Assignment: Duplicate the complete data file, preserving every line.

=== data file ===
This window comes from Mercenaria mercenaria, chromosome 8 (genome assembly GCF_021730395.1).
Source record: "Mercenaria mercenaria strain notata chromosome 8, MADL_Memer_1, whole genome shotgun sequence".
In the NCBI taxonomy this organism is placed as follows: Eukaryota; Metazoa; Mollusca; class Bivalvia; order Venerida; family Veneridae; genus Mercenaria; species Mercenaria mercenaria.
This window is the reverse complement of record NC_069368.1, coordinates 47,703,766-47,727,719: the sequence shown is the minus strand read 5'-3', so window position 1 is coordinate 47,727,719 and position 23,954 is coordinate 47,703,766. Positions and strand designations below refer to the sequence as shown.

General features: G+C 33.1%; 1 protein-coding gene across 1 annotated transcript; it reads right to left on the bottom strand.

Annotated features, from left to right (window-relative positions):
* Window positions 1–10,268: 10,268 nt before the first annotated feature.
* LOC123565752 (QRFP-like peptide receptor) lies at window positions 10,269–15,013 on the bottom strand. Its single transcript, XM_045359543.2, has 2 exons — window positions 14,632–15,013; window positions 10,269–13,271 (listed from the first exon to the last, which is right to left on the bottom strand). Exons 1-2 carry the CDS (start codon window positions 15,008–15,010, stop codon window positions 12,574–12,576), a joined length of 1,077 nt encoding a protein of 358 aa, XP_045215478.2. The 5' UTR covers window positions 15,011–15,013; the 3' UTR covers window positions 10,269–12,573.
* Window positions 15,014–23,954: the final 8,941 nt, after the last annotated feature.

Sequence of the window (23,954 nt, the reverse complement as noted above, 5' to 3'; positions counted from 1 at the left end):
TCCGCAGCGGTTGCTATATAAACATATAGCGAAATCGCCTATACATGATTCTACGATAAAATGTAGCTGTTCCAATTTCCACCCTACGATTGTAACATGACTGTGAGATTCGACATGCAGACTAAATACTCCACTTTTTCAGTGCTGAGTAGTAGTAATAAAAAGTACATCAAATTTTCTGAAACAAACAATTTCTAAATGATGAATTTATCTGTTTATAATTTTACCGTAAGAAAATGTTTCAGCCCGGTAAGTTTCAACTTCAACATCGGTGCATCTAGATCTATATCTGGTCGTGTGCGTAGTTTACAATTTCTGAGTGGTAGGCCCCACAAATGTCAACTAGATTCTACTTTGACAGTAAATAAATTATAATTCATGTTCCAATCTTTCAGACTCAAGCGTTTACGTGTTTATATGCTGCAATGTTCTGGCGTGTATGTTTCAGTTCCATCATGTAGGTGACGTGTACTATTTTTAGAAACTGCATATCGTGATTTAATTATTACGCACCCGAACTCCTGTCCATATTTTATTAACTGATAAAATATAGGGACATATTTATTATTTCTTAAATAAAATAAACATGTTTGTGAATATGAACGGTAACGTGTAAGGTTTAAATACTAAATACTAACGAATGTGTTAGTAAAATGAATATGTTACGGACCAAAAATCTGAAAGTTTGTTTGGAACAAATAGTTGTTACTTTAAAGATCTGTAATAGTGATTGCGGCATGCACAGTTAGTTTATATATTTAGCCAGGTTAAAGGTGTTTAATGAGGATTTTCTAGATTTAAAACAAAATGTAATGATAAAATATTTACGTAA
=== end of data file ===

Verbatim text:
This window comes from Mercenaria mercenaria, chromosome 8 (genome assembly GCF_021730395.1).
Source record: "Mercenaria mercenaria strain notata chromosome 8, MADL_Memer_1, whole genome shotgun sequence".
In the NCBI taxonomy this organism is placed as follows: Eukaryota; Metazoa; Mollusca; class Bivalvia; order Venerida; family Veneridae; genus Mercenaria; species Mercenaria mercenaria.
This window is the reverse complement of record NC_069368.1, coordinates 47,703,766-47,727,719: the sequence shown is the minus strand read 5'-3', so window position 1 is coordinate 47,727,719 and position 23,954 is coordinate 47,703,766. Positions and strand designations below refer to the sequence as shown.

General features: G+C 33.1%; 1 protein-coding gene across 1 annotated transcript; it reads right to left on the bottom strand.

Annotated features, from left to right (window-relative positions):
* Window positions 1–10,268: 10,268 nt before the first annotated feature.
* LOC123565752 (QRFP-like peptide receptor) lies at window positions 10,269–15,013 on the bottom strand. Its single transcript, XM_045359543.2, has 2 exons — window positions 14,632–15,013; window positions 10,269–13,271 (listed from the first exon to the last, which is right to left on the bottom strand). Exons 1-2 carry the CDS (start codon window positions 15,008–15,010, stop codon window positions 12,574–12,576), a joined length of 1,077 nt encoding a protein of 358 aa, XP_045215478.2. The 5' UTR covers window positions 15,011–15,013; the 3' UTR covers window positions 10,269–12,573.
* Window positions 15,014–23,954: the final 8,941 nt, after the last annotated feature.

Sequence of the window (23,954 nt, the reverse complement as noted above, 5' to 3'; positions counted from 1 at the left end):
TCCGCAGCGGTTGCTATATAAACATATAGCGAAATCGCCTATACATGATTCTACGATAAAATGTAGCTGTTCCAATTTCCACCCTACGATTGTAACATGACTGTGAGATTCGACATGCAGACTAAATACTCCACTTTTTCAGTGCTGAGTAGTAGTAATAAAAAGTACATCAAATTTTCTGAAACAAACAATTTCTAAATGATGAATTTATCTGTTTATAATTTTACCGTAAGAAAATGTTTCAGCCCGGTAAGTTTCAACTTCAACATCGGTGCATCTAGATCTATATCTGGTCGTGTGCGTAGTTTACAATTTCTGAGTGGTAGGCCCCACAAATGTCAACTAGATTCTACTTTGACAGTAAATAAATTATAATTCATGTTCCAATCTTTCAGACTCAAGCGTTTACGTGTTTATATGCTGCAATGTTCTGGCGTGTATGTTTCAGTTCCATCATGTAGGTGACGTGTACTATTTTTAGAAACTGCATATCGTGATTTAATTATTACGCACCCGAACTCCTGTCCATATTTTATTAACTGATAAAATATAGGGACATATTTATTATTTCTTAAATAAAATAAACATGTTTGTGAATATGAACGGTAACGTGTAAGGTTTAAATACTAAATACTAACGAATGTGTTAGTAAAATGAATATGTTACGGACCAAAAATCTGAAAGTTTGTTTGGAACAAATAGTTGTTACTTTAAAGATCTGTAATAGTGATTGCGGCATGCACAGTTAGTTTATATATTTAGCCAGGTTAAAGGTGTTTAATGAGGATTTTCTAGATTTAAAACAAAATGTAATGATAAAATATTTACGTAA